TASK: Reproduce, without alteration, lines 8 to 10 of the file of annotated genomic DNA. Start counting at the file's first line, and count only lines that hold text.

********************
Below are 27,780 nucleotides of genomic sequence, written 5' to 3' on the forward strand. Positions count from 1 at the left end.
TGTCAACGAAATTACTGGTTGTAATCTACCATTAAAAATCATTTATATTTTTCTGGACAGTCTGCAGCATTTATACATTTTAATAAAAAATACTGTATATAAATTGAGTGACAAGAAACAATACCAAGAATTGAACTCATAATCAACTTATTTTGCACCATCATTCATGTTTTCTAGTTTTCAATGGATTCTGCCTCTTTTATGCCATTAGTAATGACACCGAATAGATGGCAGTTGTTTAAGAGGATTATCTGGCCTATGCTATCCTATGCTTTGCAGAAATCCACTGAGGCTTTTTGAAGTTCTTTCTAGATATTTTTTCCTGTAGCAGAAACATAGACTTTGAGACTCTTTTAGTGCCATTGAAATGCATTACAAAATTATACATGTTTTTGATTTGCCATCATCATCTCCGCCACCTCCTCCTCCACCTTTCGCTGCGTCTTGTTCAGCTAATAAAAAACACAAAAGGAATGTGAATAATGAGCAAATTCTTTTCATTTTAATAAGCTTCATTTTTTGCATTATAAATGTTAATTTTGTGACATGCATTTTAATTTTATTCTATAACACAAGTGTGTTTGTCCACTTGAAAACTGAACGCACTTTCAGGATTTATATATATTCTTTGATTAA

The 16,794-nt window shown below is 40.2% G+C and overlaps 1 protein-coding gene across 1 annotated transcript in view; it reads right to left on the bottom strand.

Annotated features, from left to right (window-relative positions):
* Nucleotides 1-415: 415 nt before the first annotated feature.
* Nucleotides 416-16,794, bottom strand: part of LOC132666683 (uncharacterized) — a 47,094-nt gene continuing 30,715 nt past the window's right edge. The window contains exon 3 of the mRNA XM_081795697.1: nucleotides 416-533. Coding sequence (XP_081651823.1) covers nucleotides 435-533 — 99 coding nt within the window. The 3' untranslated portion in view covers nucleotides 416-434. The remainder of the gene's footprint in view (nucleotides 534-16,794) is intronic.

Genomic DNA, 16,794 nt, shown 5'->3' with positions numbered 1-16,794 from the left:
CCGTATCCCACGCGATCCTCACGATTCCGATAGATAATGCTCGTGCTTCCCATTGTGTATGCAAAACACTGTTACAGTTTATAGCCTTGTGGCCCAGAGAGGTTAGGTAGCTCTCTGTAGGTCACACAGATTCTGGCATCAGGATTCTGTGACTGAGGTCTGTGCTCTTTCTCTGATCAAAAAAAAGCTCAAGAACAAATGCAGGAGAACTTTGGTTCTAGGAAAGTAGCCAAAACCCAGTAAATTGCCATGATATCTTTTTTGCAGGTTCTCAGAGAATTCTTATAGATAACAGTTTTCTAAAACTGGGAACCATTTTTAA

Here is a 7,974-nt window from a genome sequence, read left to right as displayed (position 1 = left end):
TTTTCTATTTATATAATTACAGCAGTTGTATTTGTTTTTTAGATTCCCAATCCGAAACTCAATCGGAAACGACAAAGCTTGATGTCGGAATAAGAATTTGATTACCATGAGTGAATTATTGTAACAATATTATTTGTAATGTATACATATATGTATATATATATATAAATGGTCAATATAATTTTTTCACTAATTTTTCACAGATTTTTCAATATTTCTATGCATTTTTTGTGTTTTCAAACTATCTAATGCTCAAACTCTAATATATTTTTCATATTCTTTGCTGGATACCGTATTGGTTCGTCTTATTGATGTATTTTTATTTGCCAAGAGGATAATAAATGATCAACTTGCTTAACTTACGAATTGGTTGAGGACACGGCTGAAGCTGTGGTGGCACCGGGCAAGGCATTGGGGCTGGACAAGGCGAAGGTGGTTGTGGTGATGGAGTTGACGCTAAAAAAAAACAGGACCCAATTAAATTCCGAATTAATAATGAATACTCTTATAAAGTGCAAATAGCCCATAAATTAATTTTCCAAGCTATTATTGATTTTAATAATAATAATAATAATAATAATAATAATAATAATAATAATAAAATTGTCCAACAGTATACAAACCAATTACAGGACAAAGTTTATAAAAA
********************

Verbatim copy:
CCGTATCCCACGCGATCCTCACGATTCCGATAGATAATGCTCGTGCTTCCCATTGTGTATGCAAAACACTGTTACAGTTTATAGCCTTGTGGCCCAGAGAGGTTAGGTAGCTCTCTGTAGGTCACACAGATTCTGGCATCAGGATTCTGTGACTGAGGTCTGTGCTCTTTCTCTGATCAAAAAAAAGCTCAAGAACAAATGCAGGAGAACTTTGGTTCTAGGAAAGTAGCCAAAACCCAGTAAATTGCCATGATATCTTTTTTGCAGGTTCTCAGAGAATTCTTATAGATAACAGTTTTCTAAAACTGGGAACCATTTTTAA

Here is a 7,974-nt window from a genome sequence, read left to right as displayed (position 1 = left end):
TTTTCTATTTATATAATTACAGCAGTTGTATTTGTTTTTTAGATTCCCAATCCGAAACTCAATCGGAAACGACAAAGCTTGATGTCGGAATAAGAATTTGATTACCATGAGTGAATTATTGTAACAATATTATTTGTAATGTATACATATATGTATATATATATATAAATGGTCAATATAATTTTTTCACTAATTTTTCACAGATTTTTCAATATTTCTATGCATTTTTTGTGTTTTCAAACTATCTAATGCTCAAACTCTAATATATTTTTCATATTCTTTGCTGGATACCGTATTGGTTCGTCTTATTGATGTATTTTTATTTGCCAAGAGGATAATAAATGATCAACTTGCTTAACTTACGAATTGGTTGAGGACACGGCTGAAGCTGTGGTGGCACCGGGCAAGGCATTGGGGCTGGACAAGGCGAAGGTGGTTGTGGTGATGGAGTTGACGCTAAAAAAAAACAGGACCCAATTAAATTCCGAATTAATAATGAATACTCTTATAAAGTGCAAATAGCCCATAAATTAATTTTCCAAGCTATTATTGATTTTAATAATAATAATAATAATAATAATAATAATAATAATAATAATAAAATTGTCCAACAGTATACAAACCAATTACAGGACAAAGTTTATAAAAA